LOCRI, Italy (Reuters) - This seaside town in Italy’s deep south has long been a hotbed for the Calabrian mafia, which uses threats and violence to extort virtually every businessman, from the pizzerias to the fishmongers.
But the 12 young women of the Sporting Locri soccer club refused to cave in to fear when the club president said he received threats from the mob to shut down the club or else. They took a stand and kept playing even when the president himself quit.
“It’s time to close this Sporting Locri. Leave!” read one of the notes left on the car of then-President Ferdinando Armeni.
When Armeni announced the closure of the club just before Christmas and stepped down as president, the community of almost 13,000 people, backed by the mayor and national soccer authorities, rallied around the women and kept the team going.
Earlier this month a new president took over and this week a new coach and training staff were named.
“At first I was scared ... The mafia hurts people,” Antonella Sabatino, 23, a striker and native of Locri, told Reuters.
“We stayed united to show that we are here and no one can destroy us, not the mafia, and not someone who says we can’t play anymore.”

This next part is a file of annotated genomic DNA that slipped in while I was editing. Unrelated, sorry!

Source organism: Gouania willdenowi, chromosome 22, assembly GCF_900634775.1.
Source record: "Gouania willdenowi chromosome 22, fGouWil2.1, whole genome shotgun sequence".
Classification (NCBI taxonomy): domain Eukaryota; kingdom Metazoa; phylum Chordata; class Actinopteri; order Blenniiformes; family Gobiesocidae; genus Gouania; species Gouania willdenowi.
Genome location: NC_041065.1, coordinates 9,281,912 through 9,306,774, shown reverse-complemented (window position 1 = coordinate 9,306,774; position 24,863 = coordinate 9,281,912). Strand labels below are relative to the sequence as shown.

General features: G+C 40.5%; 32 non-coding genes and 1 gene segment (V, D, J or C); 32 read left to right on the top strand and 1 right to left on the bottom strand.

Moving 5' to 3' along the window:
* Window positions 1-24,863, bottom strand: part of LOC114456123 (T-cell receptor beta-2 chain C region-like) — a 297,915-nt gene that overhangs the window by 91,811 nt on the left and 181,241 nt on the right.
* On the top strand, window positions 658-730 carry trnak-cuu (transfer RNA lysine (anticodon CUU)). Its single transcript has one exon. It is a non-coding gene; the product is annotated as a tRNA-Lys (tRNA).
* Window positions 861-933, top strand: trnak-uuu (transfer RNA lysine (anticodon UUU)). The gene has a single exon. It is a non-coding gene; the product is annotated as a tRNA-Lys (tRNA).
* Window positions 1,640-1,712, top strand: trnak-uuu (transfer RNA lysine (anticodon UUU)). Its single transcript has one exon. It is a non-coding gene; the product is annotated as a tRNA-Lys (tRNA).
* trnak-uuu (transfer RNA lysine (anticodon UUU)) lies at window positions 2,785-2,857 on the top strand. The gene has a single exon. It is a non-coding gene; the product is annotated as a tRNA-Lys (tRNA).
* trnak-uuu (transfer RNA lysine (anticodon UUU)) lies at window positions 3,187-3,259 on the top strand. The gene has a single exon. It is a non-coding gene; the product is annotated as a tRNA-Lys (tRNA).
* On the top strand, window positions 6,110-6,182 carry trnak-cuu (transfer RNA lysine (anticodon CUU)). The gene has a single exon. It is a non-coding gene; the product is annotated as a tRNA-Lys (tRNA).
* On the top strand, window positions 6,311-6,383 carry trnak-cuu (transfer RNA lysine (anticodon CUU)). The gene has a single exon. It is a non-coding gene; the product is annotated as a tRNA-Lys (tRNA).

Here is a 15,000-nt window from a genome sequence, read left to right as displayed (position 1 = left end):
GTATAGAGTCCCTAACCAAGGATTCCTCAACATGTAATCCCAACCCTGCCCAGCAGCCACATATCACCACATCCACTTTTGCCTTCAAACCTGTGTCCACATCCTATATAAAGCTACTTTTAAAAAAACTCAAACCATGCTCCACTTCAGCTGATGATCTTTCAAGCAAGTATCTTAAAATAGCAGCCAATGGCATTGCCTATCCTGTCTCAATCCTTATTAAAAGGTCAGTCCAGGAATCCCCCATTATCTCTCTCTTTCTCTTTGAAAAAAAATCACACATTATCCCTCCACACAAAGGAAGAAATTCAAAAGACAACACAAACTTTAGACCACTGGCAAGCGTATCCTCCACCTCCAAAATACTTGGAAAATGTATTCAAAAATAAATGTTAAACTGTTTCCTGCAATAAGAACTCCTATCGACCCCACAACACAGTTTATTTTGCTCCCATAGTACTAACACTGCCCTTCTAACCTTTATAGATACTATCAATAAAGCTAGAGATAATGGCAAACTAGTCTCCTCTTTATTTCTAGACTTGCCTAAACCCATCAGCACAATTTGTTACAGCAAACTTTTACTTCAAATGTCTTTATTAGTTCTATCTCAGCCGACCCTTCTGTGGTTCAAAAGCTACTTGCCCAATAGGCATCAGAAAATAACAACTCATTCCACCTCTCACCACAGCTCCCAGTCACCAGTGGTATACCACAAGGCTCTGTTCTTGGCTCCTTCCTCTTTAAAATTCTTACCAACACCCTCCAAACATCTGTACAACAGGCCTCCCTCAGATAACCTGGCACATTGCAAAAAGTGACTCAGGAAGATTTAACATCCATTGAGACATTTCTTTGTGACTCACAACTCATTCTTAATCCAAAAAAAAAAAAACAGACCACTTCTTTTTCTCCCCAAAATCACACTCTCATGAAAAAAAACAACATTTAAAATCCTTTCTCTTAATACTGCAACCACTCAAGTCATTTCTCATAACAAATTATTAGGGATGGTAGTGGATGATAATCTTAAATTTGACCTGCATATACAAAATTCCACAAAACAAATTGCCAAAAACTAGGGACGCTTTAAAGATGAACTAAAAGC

It is not uncommon for Italy’s mafias to control soccer clubs in their territory as a way to build local consensus and even mask extortion payments as club sponsorships. What is unusual is that the mob would want to shut down a team that is doing well, raising doubts about who was sending the threats.
Sporting Locri, formed in 2010, is in the top level of Italy’s women’s five-on-five league with top players on a salary, though most do it out of passion for the game.
“When the mafia strikes, it is much more subtle and effective,” said Pierpaolo Romani, author of “Criminal Soccer” on the mafia’s role in Italian soccer.
Romani said he doubted the Calabrian mafia, known as the ‘Ndrangheta, was behind the fear campaign.
The local prosecutor is investigating and the former president has denied that he staged the affair, but for the moment the origin of the threats remains a mystery.
Sporting Locri remains defiant.
“This team is one of Locri’s bright spots,” said Sabatino. “We’ve received support and solidarity not only from Locri, but from around the world, and that makes us very happy.”
Writing by Steve Scherer; Editing by Gareth Jones